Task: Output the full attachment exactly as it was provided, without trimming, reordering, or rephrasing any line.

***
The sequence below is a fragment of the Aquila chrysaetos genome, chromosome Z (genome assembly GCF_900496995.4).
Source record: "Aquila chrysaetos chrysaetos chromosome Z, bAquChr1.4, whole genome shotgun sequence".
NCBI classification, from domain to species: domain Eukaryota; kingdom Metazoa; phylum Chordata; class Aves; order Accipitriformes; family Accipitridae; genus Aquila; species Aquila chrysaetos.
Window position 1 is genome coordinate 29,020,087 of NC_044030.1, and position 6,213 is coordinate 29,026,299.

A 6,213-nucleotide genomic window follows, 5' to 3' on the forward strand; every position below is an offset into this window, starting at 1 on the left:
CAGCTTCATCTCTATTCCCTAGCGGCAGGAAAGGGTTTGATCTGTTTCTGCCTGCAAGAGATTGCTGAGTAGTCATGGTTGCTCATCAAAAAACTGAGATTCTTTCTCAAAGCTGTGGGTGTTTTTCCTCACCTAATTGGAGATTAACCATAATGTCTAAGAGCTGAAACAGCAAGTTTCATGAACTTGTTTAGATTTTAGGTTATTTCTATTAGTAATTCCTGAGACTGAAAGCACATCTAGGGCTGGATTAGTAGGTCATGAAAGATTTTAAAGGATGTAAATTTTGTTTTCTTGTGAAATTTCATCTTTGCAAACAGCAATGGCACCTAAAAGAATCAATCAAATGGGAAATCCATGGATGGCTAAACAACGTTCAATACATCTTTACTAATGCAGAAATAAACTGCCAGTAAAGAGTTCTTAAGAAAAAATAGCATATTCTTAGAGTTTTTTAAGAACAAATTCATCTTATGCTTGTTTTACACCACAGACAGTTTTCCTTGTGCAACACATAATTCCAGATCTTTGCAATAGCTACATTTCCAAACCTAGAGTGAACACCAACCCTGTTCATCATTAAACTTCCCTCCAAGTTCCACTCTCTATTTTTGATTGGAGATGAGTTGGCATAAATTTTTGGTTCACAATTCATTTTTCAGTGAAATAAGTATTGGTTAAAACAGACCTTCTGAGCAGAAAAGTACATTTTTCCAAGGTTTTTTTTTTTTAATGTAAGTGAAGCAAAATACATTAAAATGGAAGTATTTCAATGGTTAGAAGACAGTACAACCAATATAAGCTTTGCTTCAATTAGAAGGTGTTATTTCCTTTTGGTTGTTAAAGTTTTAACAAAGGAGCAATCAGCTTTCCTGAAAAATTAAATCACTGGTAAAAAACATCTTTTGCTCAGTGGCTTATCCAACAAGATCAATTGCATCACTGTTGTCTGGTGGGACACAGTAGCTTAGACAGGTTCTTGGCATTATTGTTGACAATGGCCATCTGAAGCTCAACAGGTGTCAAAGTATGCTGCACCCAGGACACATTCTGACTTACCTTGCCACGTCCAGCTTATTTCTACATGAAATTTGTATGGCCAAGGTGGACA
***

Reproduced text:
The sequence below is a fragment of the Aquila chrysaetos genome, chromosome Z (genome assembly GCF_900496995.4).
Source record: "Aquila chrysaetos chrysaetos chromosome Z, bAquChr1.4, whole genome shotgun sequence".
NCBI classification, from domain to species: domain Eukaryota; kingdom Metazoa; phylum Chordata; class Aves; order Accipitriformes; family Accipitridae; genus Aquila; species Aquila chrysaetos.
Window position 1 is genome coordinate 29,020,087 of NC_044030.1, and position 6,213 is coordinate 29,026,299.

A 6,213-nucleotide genomic window follows, 5' to 3' on the forward strand; every position below is an offset into this window, starting at 1 on the left:
CAGCTTCATCTCTATTCCCTAGCGGCAGGAAAGGGTTTGATCTGTTTCTGCCTGCAAGAGATTGCTGAGTAGTCATGGTTGCTCATCAAAAAACTGAGATTCTTTCTCAAAGCTGTGGGTGTTTTTCCTCACCTAATTGGAGATTAACCATAATGTCTAAGAGCTGAAACAGCAAGTTTCATGAACTTGTTTAGATTTTAGGTTATTTCTATTAGTAATTCCTGAGACTGAAAGCACATCTAGGGCTGGATTAGTAGGTCATGAAAGATTTTAAAGGATGTAAATTTTGTTTTCTTGTGAAATTTCATCTTTGCAAACAGCAATGGCACCTAAAAGAATCAATCAAATGGGAAATCCATGGATGGCTAAACAACGTTCAATACATCTTTACTAATGCAGAAATAAACTGCCAGTAAAGAGTTCTTAAGAAAAAATAGCATATTCTTAGAGTTTTTTAAGAACAAATTCATCTTATGCTTGTTTTACACCACAGACAGTTTTCCTTGTGCAACACATAATTCCAGATCTTTGCAATAGCTACATTTCCAAACCTAGAGTGAACACCAACCCTGTTCATCATTAAACTTCCCTCCAAGTTCCACTCTCTATTTTTGATTGGAGATGAGTTGGCATAAATTTTTGGTTCACAATTCATTTTTCAGTGAAATAAGTATTGGTTAAAACAGACCTTCTGAGCAGAAAAGTACATTTTTCCAAGGTTTTTTTTTTTTAATGTAAGTGAAGCAAAATACATTAAAATGGAAGTATTTCAATGGTTAGAAGACAGTACAACCAATATAAGCTTTGCTTCAATTAGAAGGTGTTATTTCCTTTTGGTTGTTAAAGTTTTAACAAAGGAGCAATCAGCTTTCCTGAAAAATTAAATCACTGGTAAAAAACATCTTTTGCTCAGTGGCTTATCCAACAAGATCAATTGCATCACTGTTGTCTGGTGGGACACAGTAGCTTAGACAGGTTCTTGGCATTATTGTTGACAATGGCCATCTGAAGCTCAACAGGTGTCAAAGTATGCTGCACCCAGGACACATTCTGACTTACCTTGCCACGTCCAGCTTATTTCTACATGAAATTTGTATGGCCAAGGTGGACA